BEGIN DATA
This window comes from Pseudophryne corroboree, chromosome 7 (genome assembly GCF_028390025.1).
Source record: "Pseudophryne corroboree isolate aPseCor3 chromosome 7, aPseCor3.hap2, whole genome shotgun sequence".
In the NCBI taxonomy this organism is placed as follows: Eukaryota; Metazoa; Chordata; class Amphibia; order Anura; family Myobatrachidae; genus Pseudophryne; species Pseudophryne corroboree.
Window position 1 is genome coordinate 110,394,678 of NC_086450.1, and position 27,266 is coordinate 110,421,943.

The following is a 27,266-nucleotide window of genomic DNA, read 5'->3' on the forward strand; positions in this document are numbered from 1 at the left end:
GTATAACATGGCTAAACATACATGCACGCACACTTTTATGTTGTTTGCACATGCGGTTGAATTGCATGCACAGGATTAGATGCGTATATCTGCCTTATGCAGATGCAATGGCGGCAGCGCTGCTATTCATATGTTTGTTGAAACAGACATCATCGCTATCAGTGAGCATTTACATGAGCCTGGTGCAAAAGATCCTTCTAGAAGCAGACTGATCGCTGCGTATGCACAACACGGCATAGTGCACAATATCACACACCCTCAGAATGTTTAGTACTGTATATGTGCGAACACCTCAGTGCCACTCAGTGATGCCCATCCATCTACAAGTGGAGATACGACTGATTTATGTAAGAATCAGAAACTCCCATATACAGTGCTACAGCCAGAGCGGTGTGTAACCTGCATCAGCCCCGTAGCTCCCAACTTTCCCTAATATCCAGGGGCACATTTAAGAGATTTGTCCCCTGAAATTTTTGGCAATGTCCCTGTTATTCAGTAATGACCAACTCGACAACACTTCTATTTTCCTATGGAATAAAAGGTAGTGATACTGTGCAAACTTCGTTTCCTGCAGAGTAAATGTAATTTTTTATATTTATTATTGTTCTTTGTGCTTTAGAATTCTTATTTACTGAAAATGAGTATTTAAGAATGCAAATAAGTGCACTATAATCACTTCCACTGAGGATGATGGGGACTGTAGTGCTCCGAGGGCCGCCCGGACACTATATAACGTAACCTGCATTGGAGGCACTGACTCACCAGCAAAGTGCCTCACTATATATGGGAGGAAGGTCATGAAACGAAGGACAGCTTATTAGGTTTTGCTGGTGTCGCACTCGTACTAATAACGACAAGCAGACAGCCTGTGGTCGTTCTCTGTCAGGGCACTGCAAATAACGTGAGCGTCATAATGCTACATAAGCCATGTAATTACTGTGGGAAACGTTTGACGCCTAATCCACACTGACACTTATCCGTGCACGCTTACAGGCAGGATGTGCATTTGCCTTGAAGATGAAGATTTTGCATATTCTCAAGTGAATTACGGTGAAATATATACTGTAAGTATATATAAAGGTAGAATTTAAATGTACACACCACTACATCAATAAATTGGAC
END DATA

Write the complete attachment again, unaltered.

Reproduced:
This window comes from Pseudophryne corroboree, chromosome 7 (genome assembly GCF_028390025.1).
Source record: "Pseudophryne corroboree isolate aPseCor3 chromosome 7, aPseCor3.hap2, whole genome shotgun sequence".
In the NCBI taxonomy this organism is placed as follows: Eukaryota; Metazoa; Chordata; class Amphibia; order Anura; family Myobatrachidae; genus Pseudophryne; species Pseudophryne corroboree.
Window position 1 is genome coordinate 110,394,678 of NC_086450.1, and position 27,266 is coordinate 110,421,943.

The following is a 27,266-nucleotide window of genomic DNA, read 5'->3' on the forward strand; positions in this document are numbered from 1 at the left end:
GTATAACATGGCTAAACATACATGCACGCACACTTTTATGTTGTTTGCACATGCGGTTGAATTGCATGCACAGGATTAGATGCGTATATCTGCCTTATGCAGATGCAATGGCGGCAGCGCTGCTATTCATATGTTTGTTGAAACAGACATCATCGCTATCAGTGAGCATTTACATGAGCCTGGTGCAAAAGATCCTTCTAGAAGCAGACTGATCGCTGCGTATGCACAACACGGCATAGTGCACAATATCACACACCCTCAGAATGTTTAGTACTGTATATGTGCGAACACCTCAGTGCCACTCAGTGATGCCCATCCATCTACAAGTGGAGATACGACTGATTTATGTAAGAATCAGAAACTCCCATATACAGTGCTACAGCCAGAGCGGTGTGTAACCTGCATCAGCCCCGTAGCTCCCAACTTTCCCTAATATCCAGGGGCACATTTAAGAGATTTGTCCCCTGAAATTTTTGGCAATGTCCCTGTTATTCAGTAATGACCAACTCGACAACACTTCTATTTTCCTATGGAATAAAAGGTAGTGATACTGTGCAAACTTCGTTTCCTGCAGAGTAAATGTAATTTTTTATATTTATTATTGTTCTTTGTGCTTTAGAATTCTTATTTACTGAAAATGAGTATTTAAGAATGCAAATAAGTGCACTATAATCACTTCCACTGAGGATGATGGGGACTGTAGTGCTCCGAGGGCCGCCCGGACACTATATAACGTAACCTGCATTGGAGGCACTGACTCACCAGCAAAGTGCCTCACTATATATGGGAGGAAGGTCATGAAACGAAGGACAGCTTATTAGGTTTTGCTGGTGTCGCACTCGTACTAATAACGACAAGCAGACAGCCTGTGGTCGTTCTCTGTCAGGGCACTGCAAATAACGTGAGCGTCATAATGCTACATAAGCCATGTAATTACTGTGGGAAACGTTTGACGCCTAATCCACACTGACACTTATCCGTGCACGCTTACAGGCAGGATGTGCATTTGCCTTGAAGATGAAGATTTTGCATATTCTCAAGTGAATTACGGTGAAATATATACTGTAAGTATATATAAAGGTAGAATTTAAATGTACACACCACTACATCAATAAATTGGAC